Victory for Shawnigan Lake

Andie Britton-Foster and Peter Nyhuus, two former ELC students who worked on the Shawnigan Lake judicial review in 2016

When news came down about BC Supreme Court Justice Robert Sewell’s decision to stay the permit that allowed a company to dump contaminated soil above the Shawnigan Lake watershed, the ELC was thrilled.  It was exciting win for the Shawnigan Residents Associations, as well as for the ELC students who helped with the judicial review.

It was an incredible learning experience in terms of gaining insight into the pace and structure of litigation. We feel very fortunate to have participated in the final stages of this long legal battle to protect a community watershed. The Shawnigan Residents Association were inspiring in their commitment and mobilization efforts, that led to the Environment Minister cancelling the waste discharge permit. (ELC students Andie Britton-Foster and Peter Nyhuus)

Two of the students who worked on this file were able to attend the hearing where they saw how counsel incorporated their research into legal arguments.

The ELC was a great help in our representation of the Shawnigan Residents Association. Early on at the EAB stage in 2014, we received valuable research from student Sarah Anning that helped us frame the appeal. Then in the injunction and judicial review hearings in January and February of 2016, we had a host of legal issues to address and many more arose during the hearings.  ELC students Peter Nyhuus and Andie Britton-Foster jumped into the fray and worked long hours to provide us with answers to research questions that we threw at them.  In our submissions, we referenced many of the cases they were able to locate, some of which were relied on in the judgment of Justice Sewell.  We really appreciated their dedication and enthusiasm. A big thank you to the ELC! (Sean Hern, counsel for Shawnigan Residents Association)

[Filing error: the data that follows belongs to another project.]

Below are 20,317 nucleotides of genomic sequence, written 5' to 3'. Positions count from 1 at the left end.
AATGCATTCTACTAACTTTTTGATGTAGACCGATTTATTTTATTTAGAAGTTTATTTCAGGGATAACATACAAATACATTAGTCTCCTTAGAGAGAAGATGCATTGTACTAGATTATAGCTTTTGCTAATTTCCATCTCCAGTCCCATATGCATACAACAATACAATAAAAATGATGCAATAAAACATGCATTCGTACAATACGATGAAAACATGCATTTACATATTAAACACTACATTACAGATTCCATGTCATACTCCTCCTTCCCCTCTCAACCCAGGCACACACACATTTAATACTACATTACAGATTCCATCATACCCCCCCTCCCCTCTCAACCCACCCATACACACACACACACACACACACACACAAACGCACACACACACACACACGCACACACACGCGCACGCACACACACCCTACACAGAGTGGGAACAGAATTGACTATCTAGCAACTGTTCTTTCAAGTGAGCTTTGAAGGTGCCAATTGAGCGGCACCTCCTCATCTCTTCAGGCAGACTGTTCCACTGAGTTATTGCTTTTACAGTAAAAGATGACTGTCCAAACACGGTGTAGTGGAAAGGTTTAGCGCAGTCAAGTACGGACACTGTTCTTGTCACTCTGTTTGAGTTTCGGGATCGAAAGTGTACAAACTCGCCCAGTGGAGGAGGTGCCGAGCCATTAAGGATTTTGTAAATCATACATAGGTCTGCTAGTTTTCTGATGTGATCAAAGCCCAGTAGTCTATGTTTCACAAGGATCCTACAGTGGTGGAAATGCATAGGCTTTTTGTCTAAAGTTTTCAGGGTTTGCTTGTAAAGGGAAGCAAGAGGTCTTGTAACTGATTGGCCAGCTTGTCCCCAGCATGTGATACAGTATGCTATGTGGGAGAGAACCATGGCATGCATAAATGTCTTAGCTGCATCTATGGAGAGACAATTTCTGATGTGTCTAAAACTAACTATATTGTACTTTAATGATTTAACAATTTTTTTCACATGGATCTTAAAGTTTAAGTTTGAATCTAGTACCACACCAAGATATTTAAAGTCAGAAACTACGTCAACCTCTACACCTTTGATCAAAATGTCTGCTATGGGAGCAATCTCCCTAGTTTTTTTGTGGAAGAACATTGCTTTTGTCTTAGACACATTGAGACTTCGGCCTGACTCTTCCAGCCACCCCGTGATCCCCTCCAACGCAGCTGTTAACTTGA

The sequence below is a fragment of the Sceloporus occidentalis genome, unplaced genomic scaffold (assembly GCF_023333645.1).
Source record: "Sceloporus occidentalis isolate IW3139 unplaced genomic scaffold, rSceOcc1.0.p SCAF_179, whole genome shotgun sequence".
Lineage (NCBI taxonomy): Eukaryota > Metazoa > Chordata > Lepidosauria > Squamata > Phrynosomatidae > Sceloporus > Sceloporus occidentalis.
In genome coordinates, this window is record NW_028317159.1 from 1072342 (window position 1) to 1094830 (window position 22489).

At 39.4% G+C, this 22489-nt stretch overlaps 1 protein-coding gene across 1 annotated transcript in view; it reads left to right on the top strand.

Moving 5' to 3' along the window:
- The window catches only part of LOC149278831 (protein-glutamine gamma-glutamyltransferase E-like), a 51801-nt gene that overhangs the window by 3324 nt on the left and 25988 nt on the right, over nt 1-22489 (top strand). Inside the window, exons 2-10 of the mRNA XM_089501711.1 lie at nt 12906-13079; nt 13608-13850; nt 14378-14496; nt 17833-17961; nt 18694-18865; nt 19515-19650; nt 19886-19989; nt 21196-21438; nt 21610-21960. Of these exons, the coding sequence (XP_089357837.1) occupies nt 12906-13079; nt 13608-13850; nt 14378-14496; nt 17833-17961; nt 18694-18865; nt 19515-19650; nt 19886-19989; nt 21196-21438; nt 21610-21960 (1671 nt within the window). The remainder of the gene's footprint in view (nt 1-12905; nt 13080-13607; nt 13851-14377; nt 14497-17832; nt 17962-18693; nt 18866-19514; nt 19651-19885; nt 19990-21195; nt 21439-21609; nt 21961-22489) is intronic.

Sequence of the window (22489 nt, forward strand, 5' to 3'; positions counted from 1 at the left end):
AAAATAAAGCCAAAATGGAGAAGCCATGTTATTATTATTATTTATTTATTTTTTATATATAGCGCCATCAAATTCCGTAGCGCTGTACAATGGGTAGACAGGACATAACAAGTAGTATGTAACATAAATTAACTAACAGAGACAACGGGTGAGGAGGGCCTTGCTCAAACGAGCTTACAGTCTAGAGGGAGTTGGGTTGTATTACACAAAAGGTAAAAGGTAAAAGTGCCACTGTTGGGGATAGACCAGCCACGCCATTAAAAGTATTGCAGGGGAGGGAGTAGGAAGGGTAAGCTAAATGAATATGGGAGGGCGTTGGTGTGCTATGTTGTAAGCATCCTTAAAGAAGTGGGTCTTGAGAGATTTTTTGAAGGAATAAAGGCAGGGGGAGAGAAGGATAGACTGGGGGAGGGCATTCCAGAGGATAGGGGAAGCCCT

In addition to providing our students with a great practical experience in active litigation, this file also brought to light another issue the ELC has flagged as a concern: the model of professional reliance. In this case, there were questions about the relationship between the professional and the company, but the ELC provided a number of examples of problems with the system (along with recommendations for improving it) in our 2015 report Professional Reliance and Environmental Regulation in British Columbia.